14 May 2009 16:47 [Source: ICIS news]
By Joe Kamalick
House Majority Leader Steny Hoyer (Democrat-Maryland) said this week that concerns among many in Congress about the costs that cap-and-trade will impose on business and consumers has prompted a re-think.
“For those concerned about the costs, the [House] Energy and Commerce Committee has already made significant changes,” Hoyer told a US Chamber of Commerce energy meeting this week.
That significant change, said Hoyer, is “a lower mid-term target for CO2 emissions reduction of 17% from 2005 levels by 2020”.
The original Waxman-Markey climate bill - named for sponsoring Democrat Congressmen Edward Markey of
It is that 20% by 2020 goal that has been cut back to 17%. The other targets remain unchanged.
The revised bill also lowers to 15% the amount of renewable electric power that utilities would be required to produce, as a percentage of their total output, by 2020, down from the original target of a 20% renewable portfolio standard (RPS).
Although these changes seem to some to be a distinction without a difference, President Obama on Wednesday hailed the compromise, saying he wanted to “congratulate Chairman Waxman and the Energy and Commerce Committee Democrats, who’ve made such extraordinary progress in reaching a deal on comprehensive energy reform and climate legislation”.
“This is a major step forward in building the kind of clean-energy economy that will reduce
“I once again call on Congress to send me legislation that places a market-based cap on carbon pollution,” the president added, “which will then drive incentives for the kind of innovation and dynamic, new clean-energy economy that can create jobs and new businesses all across America.”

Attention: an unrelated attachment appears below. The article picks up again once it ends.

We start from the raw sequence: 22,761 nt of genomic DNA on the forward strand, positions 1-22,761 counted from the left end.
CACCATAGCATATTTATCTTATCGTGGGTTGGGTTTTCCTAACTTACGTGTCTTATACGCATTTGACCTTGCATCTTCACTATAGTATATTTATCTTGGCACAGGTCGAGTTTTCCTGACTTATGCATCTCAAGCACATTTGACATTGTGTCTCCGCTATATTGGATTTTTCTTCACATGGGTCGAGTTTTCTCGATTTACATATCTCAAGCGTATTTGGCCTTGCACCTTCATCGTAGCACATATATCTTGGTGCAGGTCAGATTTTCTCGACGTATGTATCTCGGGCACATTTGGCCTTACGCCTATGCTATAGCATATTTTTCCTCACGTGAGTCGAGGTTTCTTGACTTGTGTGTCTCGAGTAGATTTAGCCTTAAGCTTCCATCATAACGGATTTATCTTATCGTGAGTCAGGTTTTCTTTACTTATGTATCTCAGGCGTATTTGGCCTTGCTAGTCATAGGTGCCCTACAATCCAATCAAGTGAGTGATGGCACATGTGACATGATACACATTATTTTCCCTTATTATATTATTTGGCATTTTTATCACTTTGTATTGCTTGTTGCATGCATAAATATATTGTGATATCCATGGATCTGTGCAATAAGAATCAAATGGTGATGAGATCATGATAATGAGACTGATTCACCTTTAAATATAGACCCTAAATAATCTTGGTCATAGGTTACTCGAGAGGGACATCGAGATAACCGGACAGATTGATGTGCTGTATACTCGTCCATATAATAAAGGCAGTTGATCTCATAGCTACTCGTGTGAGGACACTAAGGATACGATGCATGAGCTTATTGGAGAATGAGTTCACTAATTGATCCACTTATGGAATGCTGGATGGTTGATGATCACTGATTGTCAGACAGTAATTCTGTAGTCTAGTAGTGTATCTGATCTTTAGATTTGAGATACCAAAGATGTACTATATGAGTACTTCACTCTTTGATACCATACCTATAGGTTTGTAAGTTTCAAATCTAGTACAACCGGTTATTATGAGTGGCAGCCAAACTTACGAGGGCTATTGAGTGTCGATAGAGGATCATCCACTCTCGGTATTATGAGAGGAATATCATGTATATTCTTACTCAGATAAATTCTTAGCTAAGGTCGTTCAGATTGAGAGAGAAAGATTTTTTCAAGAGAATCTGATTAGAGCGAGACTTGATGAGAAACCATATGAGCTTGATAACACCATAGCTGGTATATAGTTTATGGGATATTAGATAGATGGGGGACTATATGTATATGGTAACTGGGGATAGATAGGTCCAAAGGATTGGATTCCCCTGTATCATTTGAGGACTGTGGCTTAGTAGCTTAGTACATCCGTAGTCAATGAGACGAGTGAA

But the climate bill faces tough sledding - even among Democrats. Popular opinion polls show public concern about and interest in global warming at an all-time low, according to the Rasmussen polling firm. Even among those who think climate change is threatening, most think it is a planetary development unrelated to human activity.
That makes a new tax-imposing, price-raising and job-threatening climate bill a tough sell, even for Democrats.
And for Republicans, the Democrat climate bill seeks to throw a bridge to a shining new energy future using building blocks that just don’t exist yet.
A leading Senate Republican on environmental issues warned on Wednesday that the Democrat-sponsored climate bill will drive up the cost of carbon fuels - and crater the
Senator Lamar Alexander (Republican-Tennessee) told the same US Chamber energy meeting that there is “a dangerous energy gap” underlying cap-and-trade emissions legislation that will commit the nation to impractical and costly alternative power sources while penalising traditional energy resources.
“There is a dangerous energy gap between the renewable energy we would like to have and the traditional energy that we need to have,” Alexander said.
He criticized alternative energy advocates, such as former
“Solar and wind power accounted for 1.5% of our energy generation last year, and of course it plays no role in providing fuel for transportation,” he said.